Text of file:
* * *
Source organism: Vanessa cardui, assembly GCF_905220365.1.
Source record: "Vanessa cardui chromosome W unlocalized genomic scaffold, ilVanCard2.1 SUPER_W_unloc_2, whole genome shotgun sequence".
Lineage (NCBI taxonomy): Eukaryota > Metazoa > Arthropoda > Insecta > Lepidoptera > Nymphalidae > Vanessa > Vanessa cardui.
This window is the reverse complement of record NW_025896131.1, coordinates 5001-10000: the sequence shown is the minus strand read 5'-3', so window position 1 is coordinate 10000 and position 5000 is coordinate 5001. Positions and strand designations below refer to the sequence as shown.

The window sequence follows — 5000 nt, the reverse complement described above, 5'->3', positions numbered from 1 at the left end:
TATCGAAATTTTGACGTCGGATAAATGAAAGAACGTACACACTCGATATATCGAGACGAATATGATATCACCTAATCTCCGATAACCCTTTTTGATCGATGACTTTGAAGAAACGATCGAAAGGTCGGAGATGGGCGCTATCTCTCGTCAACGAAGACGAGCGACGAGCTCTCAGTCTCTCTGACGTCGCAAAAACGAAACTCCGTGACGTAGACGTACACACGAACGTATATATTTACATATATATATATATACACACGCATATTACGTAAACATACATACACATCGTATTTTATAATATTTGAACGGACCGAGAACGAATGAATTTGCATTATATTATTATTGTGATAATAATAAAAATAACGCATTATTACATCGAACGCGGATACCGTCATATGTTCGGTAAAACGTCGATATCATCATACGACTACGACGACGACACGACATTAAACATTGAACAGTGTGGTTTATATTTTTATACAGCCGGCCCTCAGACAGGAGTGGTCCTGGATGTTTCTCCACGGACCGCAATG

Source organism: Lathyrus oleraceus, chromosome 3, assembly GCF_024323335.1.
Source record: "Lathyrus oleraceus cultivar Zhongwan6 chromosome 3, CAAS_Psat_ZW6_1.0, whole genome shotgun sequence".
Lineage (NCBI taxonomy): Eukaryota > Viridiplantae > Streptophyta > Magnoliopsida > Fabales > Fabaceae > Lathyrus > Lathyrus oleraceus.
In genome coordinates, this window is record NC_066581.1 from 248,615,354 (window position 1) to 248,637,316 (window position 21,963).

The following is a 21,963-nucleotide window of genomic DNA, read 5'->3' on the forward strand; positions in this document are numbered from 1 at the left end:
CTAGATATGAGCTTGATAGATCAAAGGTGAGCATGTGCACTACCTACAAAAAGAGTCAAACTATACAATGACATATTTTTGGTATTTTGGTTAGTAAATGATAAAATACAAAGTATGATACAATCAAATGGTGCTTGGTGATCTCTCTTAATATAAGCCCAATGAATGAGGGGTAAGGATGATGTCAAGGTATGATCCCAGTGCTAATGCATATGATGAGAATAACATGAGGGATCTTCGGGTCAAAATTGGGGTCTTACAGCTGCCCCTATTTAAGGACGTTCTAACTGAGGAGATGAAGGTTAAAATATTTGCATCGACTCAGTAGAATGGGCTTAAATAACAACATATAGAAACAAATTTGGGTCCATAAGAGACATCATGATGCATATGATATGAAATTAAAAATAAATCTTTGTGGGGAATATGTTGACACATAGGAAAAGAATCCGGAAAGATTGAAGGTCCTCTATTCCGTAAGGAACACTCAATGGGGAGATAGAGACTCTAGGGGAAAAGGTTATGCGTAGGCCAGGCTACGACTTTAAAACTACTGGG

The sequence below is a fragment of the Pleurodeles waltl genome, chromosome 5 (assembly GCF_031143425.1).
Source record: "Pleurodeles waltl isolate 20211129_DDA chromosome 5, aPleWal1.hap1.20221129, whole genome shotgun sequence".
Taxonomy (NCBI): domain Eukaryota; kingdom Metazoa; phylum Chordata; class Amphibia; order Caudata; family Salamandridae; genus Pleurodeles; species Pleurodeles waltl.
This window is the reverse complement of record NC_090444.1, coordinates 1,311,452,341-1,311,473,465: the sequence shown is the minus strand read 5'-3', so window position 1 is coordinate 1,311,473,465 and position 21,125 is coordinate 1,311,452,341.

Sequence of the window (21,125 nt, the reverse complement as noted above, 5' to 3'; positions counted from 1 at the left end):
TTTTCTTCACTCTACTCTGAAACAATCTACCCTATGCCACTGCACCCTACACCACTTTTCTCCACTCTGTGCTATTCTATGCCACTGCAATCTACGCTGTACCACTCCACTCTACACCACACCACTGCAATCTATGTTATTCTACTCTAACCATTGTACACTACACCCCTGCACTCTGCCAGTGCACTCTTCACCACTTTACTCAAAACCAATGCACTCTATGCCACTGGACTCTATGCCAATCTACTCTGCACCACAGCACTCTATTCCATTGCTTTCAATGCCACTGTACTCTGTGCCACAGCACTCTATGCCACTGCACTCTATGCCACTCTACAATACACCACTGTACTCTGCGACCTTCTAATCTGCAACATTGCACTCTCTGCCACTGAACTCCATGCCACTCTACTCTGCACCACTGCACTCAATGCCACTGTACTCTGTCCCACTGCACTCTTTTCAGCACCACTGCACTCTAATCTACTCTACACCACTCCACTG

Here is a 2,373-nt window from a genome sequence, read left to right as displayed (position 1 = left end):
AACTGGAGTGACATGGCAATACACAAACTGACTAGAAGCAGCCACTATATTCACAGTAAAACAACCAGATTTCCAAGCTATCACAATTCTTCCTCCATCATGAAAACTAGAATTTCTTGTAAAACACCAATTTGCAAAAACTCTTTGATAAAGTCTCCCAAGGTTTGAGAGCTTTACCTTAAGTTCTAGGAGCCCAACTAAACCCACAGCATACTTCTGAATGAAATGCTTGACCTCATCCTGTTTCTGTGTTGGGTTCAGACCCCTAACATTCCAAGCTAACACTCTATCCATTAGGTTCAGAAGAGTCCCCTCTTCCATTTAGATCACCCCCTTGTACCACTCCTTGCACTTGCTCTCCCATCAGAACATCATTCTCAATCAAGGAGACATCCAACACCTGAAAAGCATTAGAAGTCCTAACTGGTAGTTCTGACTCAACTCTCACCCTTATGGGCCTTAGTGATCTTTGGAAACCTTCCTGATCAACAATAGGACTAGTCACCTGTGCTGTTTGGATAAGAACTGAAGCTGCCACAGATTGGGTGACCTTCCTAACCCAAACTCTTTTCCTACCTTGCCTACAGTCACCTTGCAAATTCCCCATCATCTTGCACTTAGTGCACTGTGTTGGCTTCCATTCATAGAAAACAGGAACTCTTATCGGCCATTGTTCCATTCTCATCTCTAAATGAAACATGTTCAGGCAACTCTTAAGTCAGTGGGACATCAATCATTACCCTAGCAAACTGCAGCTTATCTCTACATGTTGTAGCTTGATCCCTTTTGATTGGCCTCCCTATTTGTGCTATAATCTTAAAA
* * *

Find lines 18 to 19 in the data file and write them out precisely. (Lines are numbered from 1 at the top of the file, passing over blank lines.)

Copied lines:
TTTTCTTCACTCTACTCTGAAACAATCTACCCTATGCCACTGCACCCTACACCACTTTTCTCCACTCTGTGCTATTCTATGCCACTGCAATCTACGCTGTACCACTCCACTCTACACCACACCACTGCAATCTATGTTATTCTACTCTAACCATTGTACACTACACCCCTGCACTCTGCCAGTGCACTCTTCACCACTTTACTCAAAACCAATGCACTCTATGCCACTGGACTCTATGCCAATCTACTCTGCACCACAGCACTCTATTCCATTGCTTTCAATGCCACTGTACTCTGTGCCACAGCACTCTATGCCACTGCACTCTATGCCACTCTACAATACACCACTGTACTCTGCGACCTTCTAATCTGCAACATTGCACTCTCTGCCACTGAACTCCATGCCACTCTACTCTGCACCACTGCACTCAATGCCACTGTACTCTGTCCCACTGCACTCTTTTCAGCACCACTGCACTCTAATCTACTCTACACCACTCCACTG

Here is a 2,373-nt window from a genome sequence, read left to right as displayed (position 1 = left end):